Revolution: Pros and Cons
By Messenger Staff
Tuesday, August 17To use a boxing term, the opposition is still groggy after the May 30 elections. However it should blame itself for the condition. But now autumn approaches and with it comes the active season for politics in Georgia. So the opposition prepares for autumn actions even though there is still no unity among the various parties. One part of the opposition is already thinking about so-called revolutionary developments that are mainly non parliamentary opposition. Another part is concerned entirely with opposing parliament and is categorically against any unconstitutional moves; it is completely reliant on the next parliamentary and presidential elections.
The revolution topic is constantly speculated upon, particularly in the Georgian press. Many opposition figures play with this word, most of them pointing out that they believe it is the only possible way to change the Saakashvili administration. Valeri Gelbakhiani, exiled former Member of Parliament, wanted in Georgia for plotting to overthrow the government stated recently that if the Georgian people were to do something radical nobody in Europe would say a word to protect Saakashvili. The international community will support any type of revolution against Saakashvili; his administration needs just a small push and it will be destroyed immediately.
One of the leaders of National Forum, Gubaz Sanikidze thinks that Saakashvili's strengths lie in the opposition's weakness. The President understands that the opposition consists largely of cowards. In the autumn, if people support the opposition, the Saakashvili regime will be finished.
However this path that is being promoted by some members of the opposition is not that easy. In the spring of 2009 protest rallies continued for almost three months, but they were not followed by the resignation of Saakashvili’s administration. Moreover we can say with certainty that the west will not support any unconstitutional actions and consequently any revolution. On the contrary, any kind of speculation about changing the administration through revolutionary actions is unacceptable to westerners. In 2009 many western diplomats in private talks with opposition leaders recommended that they did not violate the constitution and indeed at that time the opposition movement did not act outside the constitutional boundaries. Nevertheless such sentiments still exist within certain segments of Georgia's oppositional spectrum.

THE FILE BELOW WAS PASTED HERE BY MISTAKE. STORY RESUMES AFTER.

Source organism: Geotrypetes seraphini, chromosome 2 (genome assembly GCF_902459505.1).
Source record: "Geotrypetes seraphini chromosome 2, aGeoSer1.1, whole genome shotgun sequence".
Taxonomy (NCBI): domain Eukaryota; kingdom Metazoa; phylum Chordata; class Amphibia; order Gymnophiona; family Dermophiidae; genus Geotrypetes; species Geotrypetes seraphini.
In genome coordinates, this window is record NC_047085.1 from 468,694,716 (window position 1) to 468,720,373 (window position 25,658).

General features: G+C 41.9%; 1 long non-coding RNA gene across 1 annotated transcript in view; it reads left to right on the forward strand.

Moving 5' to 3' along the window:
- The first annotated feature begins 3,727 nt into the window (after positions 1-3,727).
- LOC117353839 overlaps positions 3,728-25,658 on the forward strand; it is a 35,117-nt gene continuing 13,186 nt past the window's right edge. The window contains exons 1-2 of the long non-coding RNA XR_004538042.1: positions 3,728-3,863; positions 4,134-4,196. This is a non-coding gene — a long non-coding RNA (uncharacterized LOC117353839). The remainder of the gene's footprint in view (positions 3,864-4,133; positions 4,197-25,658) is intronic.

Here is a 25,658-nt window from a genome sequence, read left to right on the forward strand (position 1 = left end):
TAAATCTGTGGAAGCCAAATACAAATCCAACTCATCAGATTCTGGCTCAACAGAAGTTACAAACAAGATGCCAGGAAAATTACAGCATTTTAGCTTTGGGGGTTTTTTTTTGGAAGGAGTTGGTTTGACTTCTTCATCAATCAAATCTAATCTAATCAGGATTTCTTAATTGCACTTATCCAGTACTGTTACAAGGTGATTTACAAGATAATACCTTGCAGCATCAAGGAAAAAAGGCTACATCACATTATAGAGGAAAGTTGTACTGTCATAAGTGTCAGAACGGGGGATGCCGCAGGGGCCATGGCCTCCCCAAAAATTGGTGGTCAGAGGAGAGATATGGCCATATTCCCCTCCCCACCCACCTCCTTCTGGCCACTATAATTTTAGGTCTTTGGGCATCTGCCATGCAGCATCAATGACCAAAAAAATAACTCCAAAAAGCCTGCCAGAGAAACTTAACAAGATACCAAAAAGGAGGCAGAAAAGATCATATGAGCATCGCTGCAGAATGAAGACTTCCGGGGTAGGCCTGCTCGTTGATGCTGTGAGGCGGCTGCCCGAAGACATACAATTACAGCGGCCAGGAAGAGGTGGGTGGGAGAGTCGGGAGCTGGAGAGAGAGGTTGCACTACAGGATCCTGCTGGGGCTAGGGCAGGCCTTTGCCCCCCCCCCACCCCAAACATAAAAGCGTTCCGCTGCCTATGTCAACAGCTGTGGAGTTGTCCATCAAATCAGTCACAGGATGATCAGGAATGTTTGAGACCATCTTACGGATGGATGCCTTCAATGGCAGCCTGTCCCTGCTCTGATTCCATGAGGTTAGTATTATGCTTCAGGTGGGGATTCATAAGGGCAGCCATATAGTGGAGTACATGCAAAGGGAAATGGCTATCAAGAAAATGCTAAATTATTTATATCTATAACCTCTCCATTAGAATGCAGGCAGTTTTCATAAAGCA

However another segment of the opposition categorically opposes any steps towards civil confrontation or violent actions. Some opposition members are sure that the ruling administration pushes the opposition to commit violent acts and break the law so that it can keep its grip on power. Therefore many opposition parties keep repeating that the only way to change the leadership is through elections. Former public defender, now a member of the opposition Sozar Subari believes that a public revolt will be the destruction of Georgia’s statehood which will push the country backwards by at least 20 years.
Supporters of revolutionary moves try to adjust their position. Revolt does not necessarily mean taking up arms; it could be peaceful, thinks Goga Khaindrava, representative of a radical branch of the opposition. Some suggest a form of national disobedience to force this administration to resign. However no-one can guarantee into which forms public disobedience or peaceful revolt progress. For any forces that actually care for the country, elections are the only means for a democratic society to move forward. However more strength should be concentrated on a timely improvement of the elections system. In particular it seems to us that a biometric form of elections should be implemented immediately, together with a serious education programme among the population to explain to people clearly their election rights.